When it comes to finding love, seeking advice from our ancestors is hardly the first place we might look. But studying 300 years of how people met, wooed, tarried and married revealed some common themes that have stood the test of time. Here’s the historically-proven way to date in 2018.
1. Declare your intentions
At the time Jane Austen was writing, "Lady, 26, of a fair demeanour and fine sloping shoulders seeks virtuous gentleman with 10,000 a year" was the kind of personal ad that could be found in the Times newspaper. Frank, yes, but necessary: Regency women, who forfeited all "ownership" of their property and selves upon marriage – even of their children – found it was the only way to guarantee an honourable partner. And while stipulating income may no longer be necessary today, when it comes to making it known you’re seeking commitment and a family, it’s best to outline this very casually in the first date. Anyone who "doesn’t know" what they are looking for need not be seen again.
2. Try the goods before you buy them
It’s a long-held myth that modern Americans were the ones to introduce the rest of the world to the concept of dating multiple people, settled with that most torturous of questions – "are we exclusive?"
But during World War I, it was commonplace for the women left behind to write to multiple soldiers stationed at the Front – spreading their eggs, metaphorically-speaking, as they waited to see who would come back alive – even having premarital sex with them on weekend leave to guide their decision.
So if you’re the kind of person who starts planning the wedding before you’ve even ordered a second drink, try juggling multiple suitors – it will prevent you from getting overly attached to anyone in particular before they’ve had a chance to truly prove themselves worthy of your affections. If it was good enough for our great grandmothers ...
3. Dance like your love life depends on it
When the protocol of the day stipulated men and women must only ever touch through gloved fingers at Regency balls, dancing was the only socially acceptable way of getting your hands on someone you fancied. And from jiving in bunkers during the Blitz, to bopping all night at acid house raves, it’s kept spirits alive through the toughest of economic times. And there’s a science to it – dancing releases endorphins and creates physiological stimulation – which, while different from sexual stimulation, can create strong initial romantic attraction – as eminent psychologist Dr Arthur Aron has confirmed.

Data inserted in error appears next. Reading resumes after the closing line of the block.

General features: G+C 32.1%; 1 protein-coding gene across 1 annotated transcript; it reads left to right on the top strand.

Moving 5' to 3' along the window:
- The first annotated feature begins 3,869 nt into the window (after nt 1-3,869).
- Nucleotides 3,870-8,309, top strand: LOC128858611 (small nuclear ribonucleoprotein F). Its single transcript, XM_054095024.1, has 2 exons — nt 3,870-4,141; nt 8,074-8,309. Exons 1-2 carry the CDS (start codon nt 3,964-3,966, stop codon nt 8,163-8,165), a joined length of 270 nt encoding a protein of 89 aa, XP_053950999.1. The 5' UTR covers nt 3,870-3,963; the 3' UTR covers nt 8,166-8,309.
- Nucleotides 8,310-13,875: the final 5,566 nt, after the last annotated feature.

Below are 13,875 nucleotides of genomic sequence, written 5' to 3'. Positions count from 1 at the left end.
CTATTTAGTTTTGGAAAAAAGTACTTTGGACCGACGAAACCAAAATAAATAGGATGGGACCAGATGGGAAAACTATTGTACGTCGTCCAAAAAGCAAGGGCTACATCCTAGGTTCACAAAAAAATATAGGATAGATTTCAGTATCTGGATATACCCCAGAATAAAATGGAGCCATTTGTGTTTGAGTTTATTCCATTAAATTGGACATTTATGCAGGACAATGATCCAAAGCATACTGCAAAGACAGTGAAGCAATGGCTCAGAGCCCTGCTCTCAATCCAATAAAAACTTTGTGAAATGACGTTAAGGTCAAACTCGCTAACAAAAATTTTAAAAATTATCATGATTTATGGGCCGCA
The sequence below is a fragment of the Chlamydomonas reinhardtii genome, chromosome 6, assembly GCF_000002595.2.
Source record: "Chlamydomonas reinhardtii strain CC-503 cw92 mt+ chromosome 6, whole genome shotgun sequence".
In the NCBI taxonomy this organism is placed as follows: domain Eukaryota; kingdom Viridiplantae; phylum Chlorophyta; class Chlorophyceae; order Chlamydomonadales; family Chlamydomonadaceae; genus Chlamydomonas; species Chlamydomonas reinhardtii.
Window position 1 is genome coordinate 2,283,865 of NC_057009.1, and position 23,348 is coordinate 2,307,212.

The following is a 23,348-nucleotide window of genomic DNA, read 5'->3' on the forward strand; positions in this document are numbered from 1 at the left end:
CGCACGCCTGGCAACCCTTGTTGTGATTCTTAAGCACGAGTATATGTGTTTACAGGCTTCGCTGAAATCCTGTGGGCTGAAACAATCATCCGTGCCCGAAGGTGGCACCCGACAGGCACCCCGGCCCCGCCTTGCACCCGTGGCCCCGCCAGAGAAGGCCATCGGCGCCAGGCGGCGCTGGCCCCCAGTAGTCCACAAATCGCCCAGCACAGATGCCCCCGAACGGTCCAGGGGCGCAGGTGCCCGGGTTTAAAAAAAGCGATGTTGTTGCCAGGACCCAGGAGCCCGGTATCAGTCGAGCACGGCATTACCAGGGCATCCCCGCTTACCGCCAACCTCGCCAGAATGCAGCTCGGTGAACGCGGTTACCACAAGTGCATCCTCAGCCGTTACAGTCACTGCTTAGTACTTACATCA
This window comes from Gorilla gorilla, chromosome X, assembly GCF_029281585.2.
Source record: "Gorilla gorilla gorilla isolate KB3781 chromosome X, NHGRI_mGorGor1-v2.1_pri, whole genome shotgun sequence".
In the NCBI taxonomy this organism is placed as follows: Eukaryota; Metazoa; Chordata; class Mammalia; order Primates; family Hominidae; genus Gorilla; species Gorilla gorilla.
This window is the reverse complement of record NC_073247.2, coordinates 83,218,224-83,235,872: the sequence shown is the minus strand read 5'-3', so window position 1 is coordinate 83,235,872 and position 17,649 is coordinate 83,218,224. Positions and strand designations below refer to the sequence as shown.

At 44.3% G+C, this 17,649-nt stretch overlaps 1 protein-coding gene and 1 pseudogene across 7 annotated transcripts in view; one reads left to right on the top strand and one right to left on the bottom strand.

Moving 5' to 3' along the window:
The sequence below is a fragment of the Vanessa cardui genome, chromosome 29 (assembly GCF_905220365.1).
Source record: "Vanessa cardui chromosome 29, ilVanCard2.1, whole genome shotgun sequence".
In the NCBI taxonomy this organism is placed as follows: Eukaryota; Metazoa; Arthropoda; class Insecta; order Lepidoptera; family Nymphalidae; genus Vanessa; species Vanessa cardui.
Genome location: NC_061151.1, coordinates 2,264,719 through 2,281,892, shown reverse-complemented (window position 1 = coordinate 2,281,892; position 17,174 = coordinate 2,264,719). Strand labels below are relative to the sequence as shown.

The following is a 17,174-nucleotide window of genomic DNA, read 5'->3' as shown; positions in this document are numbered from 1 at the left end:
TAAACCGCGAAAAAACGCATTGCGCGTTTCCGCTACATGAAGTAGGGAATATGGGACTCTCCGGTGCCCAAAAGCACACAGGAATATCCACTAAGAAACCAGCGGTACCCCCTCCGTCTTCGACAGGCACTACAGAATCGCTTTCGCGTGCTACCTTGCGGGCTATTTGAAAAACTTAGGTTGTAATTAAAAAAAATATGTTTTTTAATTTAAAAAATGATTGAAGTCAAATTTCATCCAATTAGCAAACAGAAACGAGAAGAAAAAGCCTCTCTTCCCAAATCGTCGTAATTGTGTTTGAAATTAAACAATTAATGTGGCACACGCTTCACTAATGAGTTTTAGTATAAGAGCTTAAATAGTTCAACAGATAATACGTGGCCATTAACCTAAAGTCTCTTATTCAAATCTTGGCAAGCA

If you’re past the heady days of limerance – when you can’t eat or sleep for thinking about your sweetheart – and are headed for stability, making sure your lover sticks around needs a bold strategy. The Victorians even came up with a law called "breach of promise" by which you could sue someone for breaking off your engagement and thereby wasting your most marriageable (and fertile) years – Australia only dropped it from law with the 1961 Marriage Act.
Today, the trick to getting a partner to stick around is to ensure they are accountable to you and others about your relationship – denying your existence to co-workers or anyone else is an incontestable red flag. And if you do make it up the aisle, be sure to have a big wedding – Emory University economists Hugo Mialon and Andrew Francis found that those with the greatest number of family and friends present (not those who spent the most) stayed together longer.
5. Get the better of dating apps before they get the better of you
It’s estimated that 53 per cent of Aussies know a couple who met online in 2017. But just as Silicon Valley executives are turning their smartphones to grey-scale and disabling pop-ups to prevent concentration hijacking, be aware of "gamified" dating apps provoking you to compulsive use - even when you’ve met someone bedazzling. Disable updates when searching and remove the app from your phone the minute you meet someone you like – you can always reactivate it if it doesn’t work out – and in mere seconds: most dating companies routinely retain your data unless you specifically request otherwise.
6. Wartime’s a good time
We may be living in fragile geopolitical times but be assured, in the event of World War III, the world becomes "one massive double bed" as English writer Quentin Crisp observed about London during WWII. From the arrival of foreign troops who’ll swing you silly, as the GIs did during the 1940s, to the pressing sense that tonight might be your only chance to tell someone how you really feel, wartime increases our risk-taking, and often with it, our romantic reward.
Just be sure not to wear button-up knickers in the event of elastic rationing - during the 1940s, "escaping knickers" were a common but alarming sight around the ankles of European women hurrying about their business. Might be best to start stockpiling now.